How telemedicine in the operating room will transform surgery

By Dr. Samuel R. Browd 4 minute Read

Throughout the history of modern surgery, training has been accomplished as a one-to-one apprenticeship in the operating room. High-volume surgical training programs offer the best opportunities to see surgery and experience rare cases. But the challenge is most surgical training programs only take a handful of applicants per year.

For instance, Seattle’s University of Washington Department of Neurological Surgery, where I work, only takes three applicants per year for its seven-year training program. Residents learn the full breadth of neurosurgery subspecialities from 20 faculty members in 16 facilities: vascular, skull base, tumor, spine, functional, trauma, and pediatrics. With about 7,000 operations a year across our entire training program, our residents graduate having participated in 2,000-3,000 operations beginning as observers and later as assistants.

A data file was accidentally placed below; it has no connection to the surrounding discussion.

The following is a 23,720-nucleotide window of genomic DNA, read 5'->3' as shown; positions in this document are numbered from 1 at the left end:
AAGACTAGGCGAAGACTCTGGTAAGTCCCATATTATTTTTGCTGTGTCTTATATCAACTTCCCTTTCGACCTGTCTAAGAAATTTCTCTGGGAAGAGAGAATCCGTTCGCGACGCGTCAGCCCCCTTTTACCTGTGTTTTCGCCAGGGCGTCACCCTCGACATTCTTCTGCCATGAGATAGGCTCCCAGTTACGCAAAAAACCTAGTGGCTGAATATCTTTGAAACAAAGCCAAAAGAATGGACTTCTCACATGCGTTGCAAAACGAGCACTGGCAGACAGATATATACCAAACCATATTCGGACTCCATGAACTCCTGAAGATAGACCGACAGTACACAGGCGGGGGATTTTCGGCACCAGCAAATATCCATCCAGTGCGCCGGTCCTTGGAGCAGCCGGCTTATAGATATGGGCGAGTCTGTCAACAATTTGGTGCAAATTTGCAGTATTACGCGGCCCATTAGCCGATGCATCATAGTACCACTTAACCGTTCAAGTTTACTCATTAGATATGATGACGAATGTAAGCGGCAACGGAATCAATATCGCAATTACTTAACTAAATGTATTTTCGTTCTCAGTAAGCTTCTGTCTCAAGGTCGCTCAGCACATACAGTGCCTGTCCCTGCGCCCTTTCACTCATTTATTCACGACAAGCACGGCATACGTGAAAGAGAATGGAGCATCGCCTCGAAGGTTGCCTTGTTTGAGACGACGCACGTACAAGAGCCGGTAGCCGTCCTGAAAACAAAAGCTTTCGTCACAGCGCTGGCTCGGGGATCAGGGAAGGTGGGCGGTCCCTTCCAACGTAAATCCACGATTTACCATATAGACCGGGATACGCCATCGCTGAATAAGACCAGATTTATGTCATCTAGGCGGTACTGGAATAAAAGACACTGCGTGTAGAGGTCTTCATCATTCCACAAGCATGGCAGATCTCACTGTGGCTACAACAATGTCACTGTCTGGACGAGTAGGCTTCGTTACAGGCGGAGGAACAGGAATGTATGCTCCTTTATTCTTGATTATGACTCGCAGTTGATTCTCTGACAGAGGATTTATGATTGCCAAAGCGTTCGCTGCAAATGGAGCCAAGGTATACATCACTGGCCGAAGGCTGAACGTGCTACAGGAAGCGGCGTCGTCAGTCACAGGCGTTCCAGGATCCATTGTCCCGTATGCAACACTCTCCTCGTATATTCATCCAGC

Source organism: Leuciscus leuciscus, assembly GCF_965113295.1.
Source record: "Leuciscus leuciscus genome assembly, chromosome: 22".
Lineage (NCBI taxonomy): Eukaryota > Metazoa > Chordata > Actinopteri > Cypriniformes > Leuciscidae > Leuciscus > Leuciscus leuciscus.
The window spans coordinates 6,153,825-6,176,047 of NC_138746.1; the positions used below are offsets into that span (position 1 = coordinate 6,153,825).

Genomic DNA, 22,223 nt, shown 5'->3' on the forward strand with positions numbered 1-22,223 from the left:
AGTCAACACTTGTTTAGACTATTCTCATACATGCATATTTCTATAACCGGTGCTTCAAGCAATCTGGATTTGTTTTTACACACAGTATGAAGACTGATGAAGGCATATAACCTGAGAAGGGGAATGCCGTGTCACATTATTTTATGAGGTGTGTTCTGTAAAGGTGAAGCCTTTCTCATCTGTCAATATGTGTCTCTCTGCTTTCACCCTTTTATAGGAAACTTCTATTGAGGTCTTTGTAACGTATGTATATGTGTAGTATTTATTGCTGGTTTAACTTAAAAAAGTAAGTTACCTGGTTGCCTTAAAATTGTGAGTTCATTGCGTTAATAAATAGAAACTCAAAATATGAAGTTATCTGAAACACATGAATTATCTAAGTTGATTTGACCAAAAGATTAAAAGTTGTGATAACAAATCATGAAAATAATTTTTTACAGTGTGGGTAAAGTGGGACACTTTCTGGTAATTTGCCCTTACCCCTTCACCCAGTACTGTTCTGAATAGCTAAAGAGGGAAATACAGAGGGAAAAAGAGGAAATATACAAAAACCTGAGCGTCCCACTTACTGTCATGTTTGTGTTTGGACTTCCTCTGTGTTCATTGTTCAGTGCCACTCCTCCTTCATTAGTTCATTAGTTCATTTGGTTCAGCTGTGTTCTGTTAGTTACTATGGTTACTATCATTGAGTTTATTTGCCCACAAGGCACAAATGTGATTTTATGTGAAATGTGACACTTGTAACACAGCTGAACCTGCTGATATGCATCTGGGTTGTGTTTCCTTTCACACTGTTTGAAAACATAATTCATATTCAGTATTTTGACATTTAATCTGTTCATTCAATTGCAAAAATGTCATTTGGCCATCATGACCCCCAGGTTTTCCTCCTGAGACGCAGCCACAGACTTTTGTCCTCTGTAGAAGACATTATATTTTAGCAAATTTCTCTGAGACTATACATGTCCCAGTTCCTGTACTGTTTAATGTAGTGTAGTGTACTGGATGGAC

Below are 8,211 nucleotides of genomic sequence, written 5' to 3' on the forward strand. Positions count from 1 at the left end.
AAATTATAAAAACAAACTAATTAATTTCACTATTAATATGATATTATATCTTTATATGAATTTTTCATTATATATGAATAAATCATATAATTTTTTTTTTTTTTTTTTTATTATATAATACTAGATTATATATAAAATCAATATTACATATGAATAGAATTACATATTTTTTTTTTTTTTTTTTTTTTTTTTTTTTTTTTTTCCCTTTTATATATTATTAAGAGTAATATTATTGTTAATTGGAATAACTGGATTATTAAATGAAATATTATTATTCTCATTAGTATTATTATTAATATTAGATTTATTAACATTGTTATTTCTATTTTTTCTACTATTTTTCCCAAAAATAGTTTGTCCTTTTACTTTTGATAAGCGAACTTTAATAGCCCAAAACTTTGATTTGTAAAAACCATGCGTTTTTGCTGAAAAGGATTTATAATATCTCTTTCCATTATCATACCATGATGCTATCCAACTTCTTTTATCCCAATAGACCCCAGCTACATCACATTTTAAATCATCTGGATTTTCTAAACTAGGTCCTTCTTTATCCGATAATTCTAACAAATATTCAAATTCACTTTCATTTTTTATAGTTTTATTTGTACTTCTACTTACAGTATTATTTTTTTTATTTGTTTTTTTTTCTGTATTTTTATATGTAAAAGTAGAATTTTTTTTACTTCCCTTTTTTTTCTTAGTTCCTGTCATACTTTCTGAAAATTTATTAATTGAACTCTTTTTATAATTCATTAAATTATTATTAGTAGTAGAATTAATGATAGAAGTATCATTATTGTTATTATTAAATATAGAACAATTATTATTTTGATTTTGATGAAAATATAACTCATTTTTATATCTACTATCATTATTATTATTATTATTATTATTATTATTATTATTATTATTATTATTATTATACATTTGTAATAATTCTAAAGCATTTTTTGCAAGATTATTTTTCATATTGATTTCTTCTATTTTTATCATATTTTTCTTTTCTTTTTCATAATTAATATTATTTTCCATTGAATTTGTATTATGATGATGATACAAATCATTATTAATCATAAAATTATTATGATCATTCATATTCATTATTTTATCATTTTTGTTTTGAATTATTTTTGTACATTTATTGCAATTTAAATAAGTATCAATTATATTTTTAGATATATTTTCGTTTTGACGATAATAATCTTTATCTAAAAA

Neurosurgery is a good example of how location, size, reputation and available training slots dictate the spreading of surgical knowledge. As the demand for surgery grows and our ability to save lives continues to progress, a limiting factor is available of highly qualified surgeons, especially in rural areas of the US and underserved areas of the world.